Sunday, December 1, 2013

Flakiest Pie Crust (and Pumpkin Pie filling)

I love this recipe for pie crust, I don't make it often, and really, I don't know why I don't.  It's a little on the messy side to make, but once it's done, just wrap really well and put it into the freezer to use at a later date.  
And in fact, that's just what I'm doing today.

I got this recipe out of the LA Times many years ago, and actually made this while we were living in our motorhome, and my counter space was an area about 16 inches wide by maybe 18 inches deep.   I did have to vacuum a lot right after, as well as sweep the floor and wipe it down after I was done, but the pie crust, OMG, well, flaky was just one of the descriptive words I could use. 

I got the recipe out of the LA Times, and got totally intrigued by the description or should I say methodology? of making it.    It's your basic pie crust recipe, fat, flour, salt, and a touch of water.   But what makes this recipe special, is the how you make it.   You can actually see the streaks of butter, and it makes for an incredibly tender, flaky crust.

To start with, take your butter out of the fridge, and dice it into little pieces.  I do mean dice.  Then put that diced butter back in the fridge.  You want to keep it as cold as possible.   If you have room in your fridge for some flour, go ahead and get that cold as well.   Of course I didn't follow my own hints here, as I had offered to throw together a pumpkin pie at the last minute for Thanksgiving.  However, if you decide to make this, here is how you should do it. 

I have an island in my kitchen with a stainless steel top, and I put a ziploc bag filled with ice right over where I wanted to make my pie crust.  If you have a couple of ice packs you want to use, go ahead.   The purpose of getting everything cold is to handle the dough as little as possible, keeping it as cold as possible.   (Mrs. Patterson would approve of this).

Pie Crust

2 cups flour
1/4 lb. unsalted butter
1 teaspoon salt (only if using unsalted butter)
4 + tablespoons ice water    (I made a mistake when I posted this the first time, I said teaspoons instead of tablespoons, sigh)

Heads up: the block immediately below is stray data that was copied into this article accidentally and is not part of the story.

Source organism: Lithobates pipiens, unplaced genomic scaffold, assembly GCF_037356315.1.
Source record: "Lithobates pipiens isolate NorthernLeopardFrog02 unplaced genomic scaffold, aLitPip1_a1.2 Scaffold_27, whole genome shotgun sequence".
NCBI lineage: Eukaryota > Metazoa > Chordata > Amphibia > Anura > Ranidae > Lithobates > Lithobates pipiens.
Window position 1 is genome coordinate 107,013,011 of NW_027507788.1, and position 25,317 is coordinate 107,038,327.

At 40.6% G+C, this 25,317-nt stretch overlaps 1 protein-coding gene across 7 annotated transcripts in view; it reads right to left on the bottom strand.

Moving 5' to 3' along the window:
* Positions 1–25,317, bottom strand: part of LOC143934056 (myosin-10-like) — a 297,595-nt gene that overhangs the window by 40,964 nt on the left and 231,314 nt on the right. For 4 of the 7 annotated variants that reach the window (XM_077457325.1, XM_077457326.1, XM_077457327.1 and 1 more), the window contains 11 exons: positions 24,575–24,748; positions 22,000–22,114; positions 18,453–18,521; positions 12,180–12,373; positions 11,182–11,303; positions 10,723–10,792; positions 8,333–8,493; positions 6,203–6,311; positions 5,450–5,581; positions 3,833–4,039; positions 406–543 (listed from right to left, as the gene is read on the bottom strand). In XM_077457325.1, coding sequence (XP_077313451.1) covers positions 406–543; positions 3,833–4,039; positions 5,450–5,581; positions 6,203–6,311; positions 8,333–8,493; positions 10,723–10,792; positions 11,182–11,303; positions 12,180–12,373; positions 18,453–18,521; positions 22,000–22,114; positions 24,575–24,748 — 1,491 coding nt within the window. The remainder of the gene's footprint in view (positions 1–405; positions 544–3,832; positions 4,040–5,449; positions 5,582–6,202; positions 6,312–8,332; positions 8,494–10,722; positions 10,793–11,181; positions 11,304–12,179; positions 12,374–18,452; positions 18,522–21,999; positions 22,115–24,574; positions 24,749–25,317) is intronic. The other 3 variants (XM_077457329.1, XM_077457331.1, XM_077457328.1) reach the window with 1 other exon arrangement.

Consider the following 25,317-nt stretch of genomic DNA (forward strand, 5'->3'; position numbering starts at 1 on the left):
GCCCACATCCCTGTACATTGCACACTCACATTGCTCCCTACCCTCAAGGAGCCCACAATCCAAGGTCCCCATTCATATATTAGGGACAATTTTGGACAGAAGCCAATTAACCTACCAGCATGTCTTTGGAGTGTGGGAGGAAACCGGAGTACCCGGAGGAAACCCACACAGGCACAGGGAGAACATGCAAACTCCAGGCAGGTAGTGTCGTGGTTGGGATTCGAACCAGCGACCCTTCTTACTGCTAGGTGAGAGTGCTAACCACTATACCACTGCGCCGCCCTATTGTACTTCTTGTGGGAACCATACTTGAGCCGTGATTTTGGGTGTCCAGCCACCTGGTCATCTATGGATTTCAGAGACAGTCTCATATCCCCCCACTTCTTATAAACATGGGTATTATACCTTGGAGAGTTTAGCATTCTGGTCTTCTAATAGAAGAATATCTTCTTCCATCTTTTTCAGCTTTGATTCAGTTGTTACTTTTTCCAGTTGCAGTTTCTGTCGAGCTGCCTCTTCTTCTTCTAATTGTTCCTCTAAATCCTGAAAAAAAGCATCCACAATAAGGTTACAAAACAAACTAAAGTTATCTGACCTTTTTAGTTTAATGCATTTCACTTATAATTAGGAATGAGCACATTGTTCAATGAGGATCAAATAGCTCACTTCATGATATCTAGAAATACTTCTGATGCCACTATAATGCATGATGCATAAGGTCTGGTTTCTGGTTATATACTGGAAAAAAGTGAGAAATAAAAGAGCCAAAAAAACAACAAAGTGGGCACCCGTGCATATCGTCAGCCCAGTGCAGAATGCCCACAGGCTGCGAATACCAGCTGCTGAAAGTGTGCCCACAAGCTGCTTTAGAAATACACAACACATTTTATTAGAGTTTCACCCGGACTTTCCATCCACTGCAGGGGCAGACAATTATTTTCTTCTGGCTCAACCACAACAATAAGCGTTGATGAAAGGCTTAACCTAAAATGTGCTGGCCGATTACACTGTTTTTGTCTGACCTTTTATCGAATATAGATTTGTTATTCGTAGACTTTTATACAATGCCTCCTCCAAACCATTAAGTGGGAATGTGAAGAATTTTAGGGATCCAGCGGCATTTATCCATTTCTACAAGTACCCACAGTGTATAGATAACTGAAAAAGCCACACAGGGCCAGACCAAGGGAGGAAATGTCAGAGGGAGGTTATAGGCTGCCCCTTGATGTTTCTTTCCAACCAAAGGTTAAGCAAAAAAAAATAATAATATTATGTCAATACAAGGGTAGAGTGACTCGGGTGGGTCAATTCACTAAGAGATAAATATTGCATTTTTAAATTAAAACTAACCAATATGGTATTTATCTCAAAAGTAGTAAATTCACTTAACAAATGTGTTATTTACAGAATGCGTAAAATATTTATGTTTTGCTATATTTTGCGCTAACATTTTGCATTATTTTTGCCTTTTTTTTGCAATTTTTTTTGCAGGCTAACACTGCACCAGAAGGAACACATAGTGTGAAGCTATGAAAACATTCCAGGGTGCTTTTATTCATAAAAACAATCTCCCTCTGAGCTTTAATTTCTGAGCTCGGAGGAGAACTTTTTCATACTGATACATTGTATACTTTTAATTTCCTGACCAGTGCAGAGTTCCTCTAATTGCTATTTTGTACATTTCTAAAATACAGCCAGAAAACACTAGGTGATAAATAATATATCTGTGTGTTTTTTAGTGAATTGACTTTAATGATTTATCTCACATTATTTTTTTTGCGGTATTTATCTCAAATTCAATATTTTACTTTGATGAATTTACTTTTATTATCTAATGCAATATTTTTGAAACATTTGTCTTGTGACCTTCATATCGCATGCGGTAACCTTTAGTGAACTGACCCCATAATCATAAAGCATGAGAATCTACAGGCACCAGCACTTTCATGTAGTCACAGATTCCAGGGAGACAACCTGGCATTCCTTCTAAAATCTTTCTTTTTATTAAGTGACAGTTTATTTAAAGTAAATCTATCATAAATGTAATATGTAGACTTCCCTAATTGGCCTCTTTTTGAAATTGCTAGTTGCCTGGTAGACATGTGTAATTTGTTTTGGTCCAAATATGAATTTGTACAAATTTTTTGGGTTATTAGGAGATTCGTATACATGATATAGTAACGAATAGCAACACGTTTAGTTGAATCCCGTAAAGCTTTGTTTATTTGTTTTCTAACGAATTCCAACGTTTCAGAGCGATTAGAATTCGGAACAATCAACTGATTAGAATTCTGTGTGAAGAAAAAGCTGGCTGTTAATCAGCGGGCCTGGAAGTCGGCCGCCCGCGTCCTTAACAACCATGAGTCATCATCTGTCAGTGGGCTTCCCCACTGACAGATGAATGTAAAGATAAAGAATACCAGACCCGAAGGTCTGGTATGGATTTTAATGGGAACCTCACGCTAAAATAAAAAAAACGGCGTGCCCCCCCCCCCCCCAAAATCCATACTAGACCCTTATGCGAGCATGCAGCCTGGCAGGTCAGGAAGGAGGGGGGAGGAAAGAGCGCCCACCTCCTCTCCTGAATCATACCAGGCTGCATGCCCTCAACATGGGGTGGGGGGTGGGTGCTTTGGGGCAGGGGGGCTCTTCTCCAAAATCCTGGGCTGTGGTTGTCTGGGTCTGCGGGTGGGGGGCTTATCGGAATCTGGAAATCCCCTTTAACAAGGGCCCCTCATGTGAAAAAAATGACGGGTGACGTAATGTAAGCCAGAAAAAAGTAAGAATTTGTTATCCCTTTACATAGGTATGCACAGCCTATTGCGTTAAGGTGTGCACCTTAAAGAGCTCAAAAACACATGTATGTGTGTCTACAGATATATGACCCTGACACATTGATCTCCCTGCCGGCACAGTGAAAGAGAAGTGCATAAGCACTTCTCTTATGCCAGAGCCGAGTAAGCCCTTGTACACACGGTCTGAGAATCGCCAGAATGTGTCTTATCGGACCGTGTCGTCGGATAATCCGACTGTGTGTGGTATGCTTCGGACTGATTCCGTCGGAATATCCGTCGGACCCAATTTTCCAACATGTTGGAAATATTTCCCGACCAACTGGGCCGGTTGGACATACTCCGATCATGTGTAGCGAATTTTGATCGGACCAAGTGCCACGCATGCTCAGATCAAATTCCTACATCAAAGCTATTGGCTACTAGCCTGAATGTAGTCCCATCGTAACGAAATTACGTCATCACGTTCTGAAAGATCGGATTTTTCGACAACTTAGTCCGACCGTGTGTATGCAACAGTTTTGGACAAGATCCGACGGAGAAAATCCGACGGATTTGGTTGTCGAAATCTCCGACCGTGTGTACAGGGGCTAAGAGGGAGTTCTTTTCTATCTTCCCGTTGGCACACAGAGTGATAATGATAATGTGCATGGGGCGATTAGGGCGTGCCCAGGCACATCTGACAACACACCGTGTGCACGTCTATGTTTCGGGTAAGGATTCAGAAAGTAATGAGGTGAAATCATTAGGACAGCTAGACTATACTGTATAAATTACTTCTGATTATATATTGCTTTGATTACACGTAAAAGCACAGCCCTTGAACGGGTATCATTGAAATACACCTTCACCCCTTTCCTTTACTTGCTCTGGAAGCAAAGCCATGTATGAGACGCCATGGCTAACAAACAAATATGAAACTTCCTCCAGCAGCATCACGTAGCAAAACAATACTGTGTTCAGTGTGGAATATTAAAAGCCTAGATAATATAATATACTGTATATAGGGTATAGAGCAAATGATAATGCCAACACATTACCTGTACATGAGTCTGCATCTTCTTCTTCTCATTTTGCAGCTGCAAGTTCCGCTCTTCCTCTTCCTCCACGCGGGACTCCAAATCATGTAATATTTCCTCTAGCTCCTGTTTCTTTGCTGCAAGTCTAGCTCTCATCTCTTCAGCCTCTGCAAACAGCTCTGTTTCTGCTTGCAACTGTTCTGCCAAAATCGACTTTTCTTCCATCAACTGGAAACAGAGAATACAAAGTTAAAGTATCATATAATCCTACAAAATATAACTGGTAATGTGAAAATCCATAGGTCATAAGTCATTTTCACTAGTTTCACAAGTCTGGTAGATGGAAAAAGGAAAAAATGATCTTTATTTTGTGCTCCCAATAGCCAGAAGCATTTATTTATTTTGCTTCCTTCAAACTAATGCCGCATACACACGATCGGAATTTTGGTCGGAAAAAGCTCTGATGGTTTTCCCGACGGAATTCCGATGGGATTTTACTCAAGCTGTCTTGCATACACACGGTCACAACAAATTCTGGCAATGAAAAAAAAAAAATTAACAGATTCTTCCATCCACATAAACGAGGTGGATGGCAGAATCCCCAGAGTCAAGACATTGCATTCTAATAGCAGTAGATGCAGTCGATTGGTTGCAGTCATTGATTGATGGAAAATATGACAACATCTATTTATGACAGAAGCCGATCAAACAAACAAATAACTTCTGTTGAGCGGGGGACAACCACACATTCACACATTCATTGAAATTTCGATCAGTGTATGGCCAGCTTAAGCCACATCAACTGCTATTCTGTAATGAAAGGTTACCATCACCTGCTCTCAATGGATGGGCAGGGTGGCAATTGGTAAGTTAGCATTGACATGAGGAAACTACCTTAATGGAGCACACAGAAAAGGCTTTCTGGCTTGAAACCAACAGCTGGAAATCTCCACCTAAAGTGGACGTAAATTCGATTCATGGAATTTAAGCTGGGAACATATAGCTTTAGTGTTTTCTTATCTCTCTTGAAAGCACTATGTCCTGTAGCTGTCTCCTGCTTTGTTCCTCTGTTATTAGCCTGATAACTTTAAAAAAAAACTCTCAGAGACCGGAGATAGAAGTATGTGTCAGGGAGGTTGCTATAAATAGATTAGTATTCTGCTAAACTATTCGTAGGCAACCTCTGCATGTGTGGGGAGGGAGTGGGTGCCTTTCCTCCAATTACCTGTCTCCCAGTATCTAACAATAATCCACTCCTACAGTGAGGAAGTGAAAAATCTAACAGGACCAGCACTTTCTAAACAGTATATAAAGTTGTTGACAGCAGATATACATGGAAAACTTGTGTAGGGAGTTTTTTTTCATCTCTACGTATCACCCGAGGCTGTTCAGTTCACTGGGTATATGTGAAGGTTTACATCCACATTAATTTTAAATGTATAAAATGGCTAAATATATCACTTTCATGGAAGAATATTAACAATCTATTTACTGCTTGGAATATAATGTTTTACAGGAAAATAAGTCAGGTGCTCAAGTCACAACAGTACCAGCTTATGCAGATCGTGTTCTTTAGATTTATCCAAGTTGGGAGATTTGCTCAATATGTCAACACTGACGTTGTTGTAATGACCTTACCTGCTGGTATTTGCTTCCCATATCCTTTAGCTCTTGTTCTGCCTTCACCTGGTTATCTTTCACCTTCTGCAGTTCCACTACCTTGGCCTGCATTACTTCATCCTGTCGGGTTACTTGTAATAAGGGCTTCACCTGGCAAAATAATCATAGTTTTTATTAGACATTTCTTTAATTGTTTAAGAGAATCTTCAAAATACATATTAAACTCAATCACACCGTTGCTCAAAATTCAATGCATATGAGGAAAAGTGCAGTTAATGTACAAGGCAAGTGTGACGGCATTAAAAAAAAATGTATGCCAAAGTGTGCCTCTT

First off, measure out the flour and place it on your baking mat.  I use this because it's easy clean up and I have learned my lesson on this.
If you are using unsalted butter, you can add the salt here, if using salted butter, don't worry about it.

Then put your diced, cold butter on top of the flour,

 toss it in the flour a little, then get out your rolling pin and start rolling the butter into the flour.
Yup, rolling it into the flour.  Just like this.
Keep rolling it out, moving the flour to the top, until all the butter is incorporated.   Then you add the magic ingredient,  water.
Make a little well in the flour butter mixture, (there is a fancy name for this, but it escaped me at the moment)
Dribbling in about 4 tablespoons of water, and tossing it together with your cold hands, until it resembles this. You can use more water, if needed, and I did that day, but only use enough water for the dough to come together.  Don't over work the dough!!  Did you notice I put that in bold type?  That is so important for this dough, and actually for most pie dough.   Overworking the dough results in a tough crust, and you don't want that. 
Then use your rolling pin again, and roll it out just a little, then cut in half and place half of it aside.
Continue to roll out the pie crust until it reaches the right size.  For me it was for a deep dish pie tin.
Then here's a trick, roll the dough over the rolling pin
and use that to transfer the pie crust to the tin.
Unrolling it over and then you can trim it however you want.  I did a kinda rustic look this time.
Fill it with your pie filling
And bake until it's done.
 Here's the filling I used the other day.
1 can pumpkin (15 oz.size)
1 can Sweetened condensed milk
2 eggs
1 teaspoon cinnamon
1/4 teaspoon ground ginger
1/4 teaspoon ground cloves.

Whisk together and pour into pie shell.

 I like to pre-bake my crust about five minutes, and if you do that, you do need to use a fork to prick some holes in the bottom.   Bake the pie for about 45 minutes or until a toothpick inserted in the middle comes out clean.
Now I did my famous, dang, forgot to take a picture of the finished pie, but, gee it was Thanksgiving and I wanted to get everything done and the kitchen cleaned up before I had to take my pie and bread and myself to dinner at a friends house.
However, this is all that was left when I took it home.

Which was a good thing, cause it meant I got to taste it.   And you know, I liked it.  There was just enough sweetness from the condensed milk.   I didn't add any sugar or anything else.   I think this recipe is my new go to recipe for Pumpkin Pie.  Simple, but good.

Sidsel Munkholm - Author
Sidsel Munkholm - Author

Sid loves to cook, feed people and have fun in the kitchen. She shares her successes and the involuntary offerings she sometimes gives the kitchen goddess as well. And she's still looking for the mythical fairy to help her clean the kitchen after a marathon cooking session. Currently working on a cookbook showcasing the recipes from her Danish heritage.

1 comment:

  1. Hi, just wanted to mention, I liked this post. It was inspiring.
    Keep on posting!


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